For the jumps and throws -- where you want to give more points for greater distances ($D$) -- the points formula for each event is

$$A\times (D-B)^C.$$

You score zero points for a distance equal to or less than $B$. The distances here are all in metres and the times in seconds. The three numbers $A$, $B$ and $C$ are chosen differently for each of the ten events and are shown in the table below.

The points achieved for each of the ten events are then added together to give the total score.

Event A B C
100 m 25.4347 18 1.81
Long jump 0.14354 220 1.4
Shot put 51.39 1.5 1.05
High jump 0.8465 75 1.42
400 m 1.53775 82 1.81
110 m hurdles 5.74352 28.5 1.92
Discus throw 12.91 4 1.1
Pole vault 0.2797 100 1.35
Javelin throw 10.14 7 1.08
1500 m 0.03768 480 1.85

In order to get a feel for which events are "easiest" to score in, take a look at this table which shows what you would have to do to score 900 points in each event for an Olympic-winning 9000-point total alongside Ashton Eaton's world record.

Event 900 pts 9039 (Eaton, World Record)
100m 10.83s 10.21s
Long jump 7.36m 8.23m
Shot put 16.79m 14.20m
High jump 2.10m 2.05m
400m 48.19s 46.70s
110m hurdles 14.59s 13.70s
Discus throw 51.4m 42.81m
Pole vault 4.96m 5.3m
Javelin throw 70.67m 58.87m
1500m 247.42s (= 4m 07.4s) 254.8s (= 4m 14.8s)

There is an interesting pattern in the formulae that change the distances and times achieved into points for the decathlon. The power index $C$ is approximately 1.8 for the running events (1.9 for the hurdles), close to 1.4 for the jumps and pole vault and close to 1.1 for the throws. The same pattern holds for the women's heptathlon as well, with $C$ approximately equal to 1.8 for runs, 1.75 for jumps and 1.05 for throws. The fact that $C > 1$ indicates that the points scoring system is a ''progressive'' one, curving upwards in a concave way with decreasing time or increasing distance; that is, the better the performance, the higher the reward for performance improvements (see figure 1).

Figure 1: Illustration of the increase in points gained for improved performances in progressive (C > 1), neutral (C = 1), and regressive (C < 1) scoring systems.

This is realistic. We know that as you get more expert at your event it gets harder to make the same improvement but beginners can easily make large gains. The opposite type of ("regressive") points system would have $C < 1$, curving increasingly less, while a "neutral" one would have $C = 1$ and be a straight line. We can see that the IAAF tables are very progressive for the running events, fairly progressive for the jumps and vault, but almost neutral for the throws.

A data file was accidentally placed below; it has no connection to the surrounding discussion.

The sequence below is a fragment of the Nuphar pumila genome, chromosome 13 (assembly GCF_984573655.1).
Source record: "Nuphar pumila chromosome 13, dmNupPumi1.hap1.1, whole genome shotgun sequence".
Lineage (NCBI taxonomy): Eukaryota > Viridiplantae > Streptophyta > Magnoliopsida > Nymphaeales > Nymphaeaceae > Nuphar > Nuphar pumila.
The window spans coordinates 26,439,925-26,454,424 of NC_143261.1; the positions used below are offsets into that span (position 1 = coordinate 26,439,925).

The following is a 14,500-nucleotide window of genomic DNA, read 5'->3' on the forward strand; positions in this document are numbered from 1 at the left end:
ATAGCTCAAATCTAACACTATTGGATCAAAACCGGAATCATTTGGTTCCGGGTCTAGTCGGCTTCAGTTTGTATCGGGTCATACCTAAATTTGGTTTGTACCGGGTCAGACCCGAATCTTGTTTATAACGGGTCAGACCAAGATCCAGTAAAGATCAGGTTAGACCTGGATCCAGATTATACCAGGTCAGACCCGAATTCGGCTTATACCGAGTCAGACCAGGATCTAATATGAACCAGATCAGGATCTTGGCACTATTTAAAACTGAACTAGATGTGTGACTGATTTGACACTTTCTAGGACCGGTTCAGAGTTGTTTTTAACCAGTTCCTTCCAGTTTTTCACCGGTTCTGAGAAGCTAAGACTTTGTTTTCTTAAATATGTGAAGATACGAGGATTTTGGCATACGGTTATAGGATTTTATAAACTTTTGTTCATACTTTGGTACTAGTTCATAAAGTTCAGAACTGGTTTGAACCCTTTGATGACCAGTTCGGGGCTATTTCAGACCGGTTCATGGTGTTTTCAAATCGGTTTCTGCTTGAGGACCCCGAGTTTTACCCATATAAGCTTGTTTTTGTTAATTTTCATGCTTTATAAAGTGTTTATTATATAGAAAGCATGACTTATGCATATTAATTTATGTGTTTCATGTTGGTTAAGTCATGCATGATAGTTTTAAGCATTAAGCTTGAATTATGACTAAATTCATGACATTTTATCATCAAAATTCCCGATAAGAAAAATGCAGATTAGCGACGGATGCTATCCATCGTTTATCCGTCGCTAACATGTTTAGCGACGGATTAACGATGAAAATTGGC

It is clear that there has been a significant bias towards gathering points in the long jump, hurdles and sprints (100m and 400m). Performances in these events are all highly correlated with flat-out sprinting speed. Conversely, the 1500m and the three throwing events are well behind the other disciplines in points scoring. If you want to coach a successful decathlete, start with a big strong sprint hurdler and build up strength and technical ability for the throws later. No decathletes bother much with 1500m preparation and rely on general distance running training. Ideally, we would expect there to be very little variance in this bar chart as we go from one event to another. In reality, the variations are huge and the scoring system is rather biased towards sprinter-jumpers. The women's heptathlon has a similar bias in its scoring tables, which greatly favours athletes like Jessica Ennis.

Figure 2 shows the division between the ten events for the averages of the all-time top 100 best ever men's decathlon performances.

What if we picked $C = 2$ across all events? This would give an extremely progressive scoring system greatly favouring competitors with outstanding performances in some events (like Eaton), as opposed to those with consistent similar ones. However, it would dramatically favour good throwers over the sprint hurdlers because of the big change from the value of $C = 1.1$ being applied to the throws at present. And this illustrates the basic difficulty with points systems of any sort -- there is always a subjective element that could have been chosen differently.

Professor John D Barrow is the Director of the Millennium Mathematics Project. His most recent book '100 Essential Things You Didn't Know You Didn't Know About Sport' was published by Bodley Head in March 2012.

Related resources

Our Key Stage 4 activity Training Schedule looks at the maths behind the heptathlon scoring system.